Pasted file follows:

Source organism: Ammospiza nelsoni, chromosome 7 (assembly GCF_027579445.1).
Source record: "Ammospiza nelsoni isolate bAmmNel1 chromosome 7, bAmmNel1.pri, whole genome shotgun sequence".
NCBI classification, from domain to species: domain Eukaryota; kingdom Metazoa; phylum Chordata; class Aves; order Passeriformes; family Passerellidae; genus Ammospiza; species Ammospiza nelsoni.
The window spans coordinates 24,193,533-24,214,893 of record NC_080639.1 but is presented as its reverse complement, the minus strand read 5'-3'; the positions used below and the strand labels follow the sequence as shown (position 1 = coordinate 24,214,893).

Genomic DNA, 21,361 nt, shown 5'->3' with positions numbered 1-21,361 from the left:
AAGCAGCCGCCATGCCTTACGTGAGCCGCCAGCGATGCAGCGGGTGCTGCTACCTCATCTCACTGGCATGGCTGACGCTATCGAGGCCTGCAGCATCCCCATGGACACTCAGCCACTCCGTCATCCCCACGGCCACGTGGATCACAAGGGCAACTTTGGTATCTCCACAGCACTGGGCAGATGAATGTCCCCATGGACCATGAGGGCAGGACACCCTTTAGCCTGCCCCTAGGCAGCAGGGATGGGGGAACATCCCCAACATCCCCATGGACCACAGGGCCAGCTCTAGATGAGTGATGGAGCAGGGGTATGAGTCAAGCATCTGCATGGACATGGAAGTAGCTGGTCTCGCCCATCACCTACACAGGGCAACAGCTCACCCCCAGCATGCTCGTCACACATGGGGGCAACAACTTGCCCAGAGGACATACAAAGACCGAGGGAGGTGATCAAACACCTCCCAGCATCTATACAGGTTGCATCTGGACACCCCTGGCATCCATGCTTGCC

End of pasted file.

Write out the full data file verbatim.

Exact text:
Source organism: Ammospiza nelsoni, chromosome 7 (assembly GCF_027579445.1).
Source record: "Ammospiza nelsoni isolate bAmmNel1 chromosome 7, bAmmNel1.pri, whole genome shotgun sequence".
NCBI classification, from domain to species: domain Eukaryota; kingdom Metazoa; phylum Chordata; class Aves; order Passeriformes; family Passerellidae; genus Ammospiza; species Ammospiza nelsoni.
The window spans coordinates 24,193,533-24,214,893 of record NC_080639.1 but is presented as its reverse complement, the minus strand read 5'-3'; the positions used below and the strand labels follow the sequence as shown (position 1 = coordinate 24,214,893).

Genomic DNA, 21,361 nt, shown 5'->3' with positions numbered 1-21,361 from the left:
AAGCAGCCGCCATGCCTTACGTGAGCCGCCAGCGATGCAGCGGGTGCTGCTACCTCATCTCACTGGCATGGCTGACGCTATCGAGGCCTGCAGCATCCCCATGGACACTCAGCCACTCCGTCATCCCCACGGCCACGTGGATCACAAGGGCAACTTTGGTATCTCCACAGCACTGGGCAGATGAATGTCCCCATGGACCATGAGGGCAGGACACCCTTTAGCCTGCCCCTAGGCAGCAGGGATGGGGGAACATCCCCAACATCCCCATGGACCACAGGGCCAGCTCTAGATGAGTGATGGAGCAGGGGTATGAGTCAAGCATCTGCATGGACATGGAAGTAGCTGGTCTCGCCCATCACCTACACAGGGCAACAGCTCACCCCCAGCATGCTCGTCACACATGGGGGCAACAACTTGCCCAGAGGACATACAAAGACCGAGGGAGGTGATCAAACACCTCCCAGCATCTATACAGGTTGCATCTGGACACCCCTGGCATCCATGCTTGCC